Ahead of the Chancellor's Autumn Statement next month, national business group the Forum of Private Business has written to George Osbourne with a wish list of top business wants to help capitalise on recent signs of recovery and get Britain trading back at pre-2008 levels.
Headlining its recommendations the Forum is calling on the Chancellor to make significant steps to help businesses tackle key issues affecting cash flow for small firms, in particular concrete action to tackle late payment. The group is calling for a strengthening of the rules around the enforcement of the Prompt Payment Code to prohibit companies that have extended their payment terms within the previous 12 months from joining, and making it compulsory for them to produce an annual declaration of payment time statistics.
The Forum is also calling on the Chancellor to look at ways to make it easier for small businesses to access to alternative forms of finance, in particular peer-to-peer lending, by reviewing how current restrictions are making it difficult for small firms to obtain new finance to fund growth.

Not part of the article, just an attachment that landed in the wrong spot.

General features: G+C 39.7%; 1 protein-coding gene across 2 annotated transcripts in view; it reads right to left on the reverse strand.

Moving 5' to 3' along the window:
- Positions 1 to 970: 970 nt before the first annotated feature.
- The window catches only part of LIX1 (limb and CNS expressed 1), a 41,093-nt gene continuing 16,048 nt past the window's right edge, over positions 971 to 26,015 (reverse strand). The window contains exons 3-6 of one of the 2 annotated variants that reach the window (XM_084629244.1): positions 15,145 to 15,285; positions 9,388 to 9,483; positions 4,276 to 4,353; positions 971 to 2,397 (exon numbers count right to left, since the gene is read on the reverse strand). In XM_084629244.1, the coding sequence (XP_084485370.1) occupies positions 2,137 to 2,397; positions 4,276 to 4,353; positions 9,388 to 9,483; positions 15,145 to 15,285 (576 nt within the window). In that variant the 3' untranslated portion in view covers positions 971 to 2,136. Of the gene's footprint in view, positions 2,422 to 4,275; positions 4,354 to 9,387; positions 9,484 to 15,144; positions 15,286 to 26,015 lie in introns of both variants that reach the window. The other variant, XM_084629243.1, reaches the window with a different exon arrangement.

In addition, the Forum is keen to see continued support in reducing businesses costs, including a freeze on business rates until 2014.
With over 97% of its members believing that property taxation is too high, the Forum is asking for an extension of Small Business Rate Relief until the end of the current parliament and an independent study to look at the current system of business rates.
The Forum is also calling for continued commitment maintaining a freeze on fuel duty until 2015.
Commenting on its submission, Alexander Jackman, Head of Policy at the Forum of Private Business, said:
"The Chancellor will be delighted to see quarter on quarter economic growth in the country. With the forthcoming Employment Allowance to support businesses next year and the recent pledge to freeze fuel duty if savings can be found across government, it's clear he has his finger on the pulse of UK businesses. His task now is to try and cement the growth in the UK.
"An overwhelming number of businesses feel property taxation remains too high. At present business rates are linked to inflation and with previous years of quite high inflation those rates have soared. Now is the time for the Treasury to recognise that pressing issue and give businesses a break from over inflationary increases in their rates.
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